Pro-Cornett group backs ad attacking Stitt's mortgage company
A group backing Republican Mick Cornett for governor financed a television ad that began airing on Friday attacking the business record of Cornett’s GOP rival, Kevin Stitt.
The ad cites a magazine article from 2010 about the default rate at Stitt’s company, Gateway Mortgage Group, and regulatory actions in 2009 against the company in Arkansas, Illinois and Georgia
The ad states, “If Kevin Stitt couldn’t be trusted to run a business in three other states, how can Oklahomans trust him to run ours now?”
Stitt said the ad referenced "minor infractions" from a decade ago and called on Cornett to run a clean campaign.
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The ad is sponsored by Oklahoma Values, a political action committee that financed pro-Cornett television ads earlier this year in the Tulsa market.
Among the top donors to the group is Sue Ann Arnall, an Oklahoma City investor and philanthropist, who raised money in 2016 for the Democratic presidential ticket.
Arnall has given $200,000 to the pro-Cornett PAC, while also donating to Democratic gubernatorial nominee Drew Edmondson.
The group’s most recent report with the state ethics commission showed three donors in the second quarter of this year:
Mo Anderson, of Waukomis, co-owner and vice-chairman of Keller Williams International, gave $25,000 in April; Burt Holmes, of Tulsa, CEO of the Holmes Organization, gave $10,000 in May; and Margaret Swimmer, a Tulsa attorney, gave $200 in June.
By law, the group must act independently from Cornett’s gubernatorial campaign; the two cannot coordinate.
Oklahoma Values is separate from the Foundation for Economic Prosperity, a group of anonymous donors that has been running pro-Cornett ads in Tulsa.
The anti-Stitt ad began airing a week after a poll showed Cornett trailing Stitt by 10 points in the race.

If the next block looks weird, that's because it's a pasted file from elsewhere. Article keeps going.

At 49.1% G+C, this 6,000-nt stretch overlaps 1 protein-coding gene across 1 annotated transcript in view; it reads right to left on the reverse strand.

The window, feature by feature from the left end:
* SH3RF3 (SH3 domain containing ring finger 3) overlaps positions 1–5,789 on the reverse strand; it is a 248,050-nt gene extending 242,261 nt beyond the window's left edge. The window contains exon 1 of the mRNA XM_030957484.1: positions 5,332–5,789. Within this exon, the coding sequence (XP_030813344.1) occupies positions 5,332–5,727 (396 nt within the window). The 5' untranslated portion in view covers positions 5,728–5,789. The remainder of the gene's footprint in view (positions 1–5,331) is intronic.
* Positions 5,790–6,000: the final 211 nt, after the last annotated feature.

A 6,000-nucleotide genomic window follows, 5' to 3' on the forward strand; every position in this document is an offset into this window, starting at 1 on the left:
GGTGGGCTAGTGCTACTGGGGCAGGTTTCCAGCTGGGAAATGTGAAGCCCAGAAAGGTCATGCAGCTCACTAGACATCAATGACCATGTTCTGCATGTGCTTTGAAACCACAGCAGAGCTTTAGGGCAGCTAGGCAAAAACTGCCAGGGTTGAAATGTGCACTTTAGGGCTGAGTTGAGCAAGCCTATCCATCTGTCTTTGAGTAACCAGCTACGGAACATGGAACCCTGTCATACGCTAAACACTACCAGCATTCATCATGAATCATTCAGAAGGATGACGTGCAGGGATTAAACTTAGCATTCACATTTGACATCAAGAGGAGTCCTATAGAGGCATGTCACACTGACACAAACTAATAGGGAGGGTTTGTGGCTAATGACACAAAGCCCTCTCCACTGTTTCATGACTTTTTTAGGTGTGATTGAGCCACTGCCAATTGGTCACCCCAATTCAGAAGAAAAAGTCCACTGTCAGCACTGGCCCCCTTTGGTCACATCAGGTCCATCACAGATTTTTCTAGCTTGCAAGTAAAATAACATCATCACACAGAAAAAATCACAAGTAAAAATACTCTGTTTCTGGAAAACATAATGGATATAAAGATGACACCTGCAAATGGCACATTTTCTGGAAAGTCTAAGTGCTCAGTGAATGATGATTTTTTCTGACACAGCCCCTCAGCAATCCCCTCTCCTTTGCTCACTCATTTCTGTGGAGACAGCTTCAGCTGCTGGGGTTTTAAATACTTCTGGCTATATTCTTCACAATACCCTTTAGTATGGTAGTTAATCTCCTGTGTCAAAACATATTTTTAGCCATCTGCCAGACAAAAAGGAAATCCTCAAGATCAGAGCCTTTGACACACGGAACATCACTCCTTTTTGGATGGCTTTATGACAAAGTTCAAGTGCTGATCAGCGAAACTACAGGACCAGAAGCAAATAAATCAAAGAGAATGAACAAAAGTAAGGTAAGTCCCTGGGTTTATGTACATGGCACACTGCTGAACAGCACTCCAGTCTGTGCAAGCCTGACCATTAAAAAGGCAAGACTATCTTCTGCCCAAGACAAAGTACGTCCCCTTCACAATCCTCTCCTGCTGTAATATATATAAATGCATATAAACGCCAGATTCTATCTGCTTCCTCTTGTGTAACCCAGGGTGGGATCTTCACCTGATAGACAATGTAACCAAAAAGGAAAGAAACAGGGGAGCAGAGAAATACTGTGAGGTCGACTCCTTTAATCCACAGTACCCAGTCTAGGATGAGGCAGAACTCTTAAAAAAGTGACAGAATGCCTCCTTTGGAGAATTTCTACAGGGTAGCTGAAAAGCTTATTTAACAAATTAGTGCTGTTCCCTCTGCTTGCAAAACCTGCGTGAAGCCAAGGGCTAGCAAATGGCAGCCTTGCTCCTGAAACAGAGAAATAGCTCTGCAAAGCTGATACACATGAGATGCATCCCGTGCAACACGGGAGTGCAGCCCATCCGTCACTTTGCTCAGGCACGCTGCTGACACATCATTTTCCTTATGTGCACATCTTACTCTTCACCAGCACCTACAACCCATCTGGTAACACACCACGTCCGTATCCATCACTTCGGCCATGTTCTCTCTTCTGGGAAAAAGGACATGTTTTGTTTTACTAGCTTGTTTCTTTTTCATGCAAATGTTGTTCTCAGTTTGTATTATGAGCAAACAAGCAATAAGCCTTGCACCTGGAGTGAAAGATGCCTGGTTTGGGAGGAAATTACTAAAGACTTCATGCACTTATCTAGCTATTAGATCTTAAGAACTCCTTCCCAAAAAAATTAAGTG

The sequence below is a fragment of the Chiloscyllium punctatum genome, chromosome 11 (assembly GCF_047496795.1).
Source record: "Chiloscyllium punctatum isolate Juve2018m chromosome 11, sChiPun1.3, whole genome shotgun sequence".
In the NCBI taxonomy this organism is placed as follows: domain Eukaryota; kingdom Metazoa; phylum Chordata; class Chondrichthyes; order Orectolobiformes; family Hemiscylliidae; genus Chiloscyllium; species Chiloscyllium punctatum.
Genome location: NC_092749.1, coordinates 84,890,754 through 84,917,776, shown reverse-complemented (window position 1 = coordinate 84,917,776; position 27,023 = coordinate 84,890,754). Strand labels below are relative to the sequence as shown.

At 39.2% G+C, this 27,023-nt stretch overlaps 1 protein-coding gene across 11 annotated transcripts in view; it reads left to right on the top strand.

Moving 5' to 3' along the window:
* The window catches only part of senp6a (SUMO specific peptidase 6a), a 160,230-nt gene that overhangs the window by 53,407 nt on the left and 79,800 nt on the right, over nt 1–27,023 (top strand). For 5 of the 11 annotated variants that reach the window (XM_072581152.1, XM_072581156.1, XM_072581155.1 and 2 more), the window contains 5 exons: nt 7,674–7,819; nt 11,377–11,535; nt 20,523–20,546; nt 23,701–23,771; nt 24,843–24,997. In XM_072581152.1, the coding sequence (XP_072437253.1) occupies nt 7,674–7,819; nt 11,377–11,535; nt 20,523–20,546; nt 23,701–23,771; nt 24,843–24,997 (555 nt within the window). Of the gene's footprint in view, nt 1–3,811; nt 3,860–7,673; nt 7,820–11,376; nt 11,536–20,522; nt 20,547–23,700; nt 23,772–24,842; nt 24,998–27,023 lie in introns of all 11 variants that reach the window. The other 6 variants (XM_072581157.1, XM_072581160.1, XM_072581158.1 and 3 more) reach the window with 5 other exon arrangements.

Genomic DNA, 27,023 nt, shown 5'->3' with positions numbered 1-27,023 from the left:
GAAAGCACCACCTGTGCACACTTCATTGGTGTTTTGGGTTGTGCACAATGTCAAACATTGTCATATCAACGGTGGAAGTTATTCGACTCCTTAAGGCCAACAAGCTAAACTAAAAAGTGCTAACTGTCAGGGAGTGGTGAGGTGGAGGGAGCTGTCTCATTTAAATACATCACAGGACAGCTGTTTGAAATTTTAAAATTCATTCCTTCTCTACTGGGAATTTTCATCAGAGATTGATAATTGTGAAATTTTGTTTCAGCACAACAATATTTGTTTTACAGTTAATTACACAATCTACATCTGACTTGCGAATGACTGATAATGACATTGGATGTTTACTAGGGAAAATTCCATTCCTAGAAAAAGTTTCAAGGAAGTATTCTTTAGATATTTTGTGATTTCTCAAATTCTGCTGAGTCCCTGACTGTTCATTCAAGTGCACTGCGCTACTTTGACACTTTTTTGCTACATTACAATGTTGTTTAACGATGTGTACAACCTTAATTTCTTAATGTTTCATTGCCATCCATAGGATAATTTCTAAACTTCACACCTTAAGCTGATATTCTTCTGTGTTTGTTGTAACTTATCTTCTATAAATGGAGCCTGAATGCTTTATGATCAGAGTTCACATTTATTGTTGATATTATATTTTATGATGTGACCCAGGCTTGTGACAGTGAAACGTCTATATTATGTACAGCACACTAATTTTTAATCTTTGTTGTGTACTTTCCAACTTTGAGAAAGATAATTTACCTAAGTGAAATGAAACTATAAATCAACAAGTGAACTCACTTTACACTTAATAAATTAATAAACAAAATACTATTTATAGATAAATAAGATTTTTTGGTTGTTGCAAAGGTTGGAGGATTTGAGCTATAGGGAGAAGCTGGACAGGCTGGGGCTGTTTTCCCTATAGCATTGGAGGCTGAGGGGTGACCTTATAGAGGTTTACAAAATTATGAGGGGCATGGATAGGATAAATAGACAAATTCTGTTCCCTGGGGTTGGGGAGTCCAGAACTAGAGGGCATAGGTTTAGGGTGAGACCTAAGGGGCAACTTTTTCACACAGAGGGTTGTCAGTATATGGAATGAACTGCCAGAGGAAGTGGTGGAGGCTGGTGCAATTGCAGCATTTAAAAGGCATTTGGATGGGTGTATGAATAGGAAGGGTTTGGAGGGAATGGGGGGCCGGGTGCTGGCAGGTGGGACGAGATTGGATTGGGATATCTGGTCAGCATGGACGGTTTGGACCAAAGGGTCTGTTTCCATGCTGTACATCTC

At a hastily arranged news conference in Oklahoma City on Friday morning, Stitt said Gateway was "a hugely successful company" that does 3,000 loans a month. He called the regulatory actions referenced in the ad "minor infractions" and said the company can do business in all 50 states. It is currently licensed in 41 states, he said. He said the company has a low default rate.
"I’m proud of our company," Stitt said. "We have nothing to apologize about.
"It’s just when somebody gets down, I guess this is what the politicians do. They know they can’t win on their regular record ... I just ask for Mick Cornett to run a clean campaign."
He said, "Two polls show me winning this race by up to 10 points. And now all of a sudden the negative ads start coming out and they're trying to twist the truth. Oklahomans are too smart for this."
Will Gattenby, spokesman for the Cornett campaign, said, "This is not our campaign’s ad, but these allegations about Mr. Stitt are true. Is it true his business committed fraud? Yes. Is it true he’s been kicked out of multiple states? Yes. Is it true he bundled subprime loans? Yes. Did he take Obama’s TARP bailout money? Yes. Oklahomans need to know the truth."
According to Stitt's campaign, Gateway was not kicked out of multiple states and never took money from the federal program, often referred to as TARP, set up after the financial crisis in 2008.
"Neither Kevin Stitt nor Gateway have pursued any federal bailouts nor accepted any federal money as part of TARP to sustain the business," Donelle Harder, spokeswoman for the Stitt campaign, said.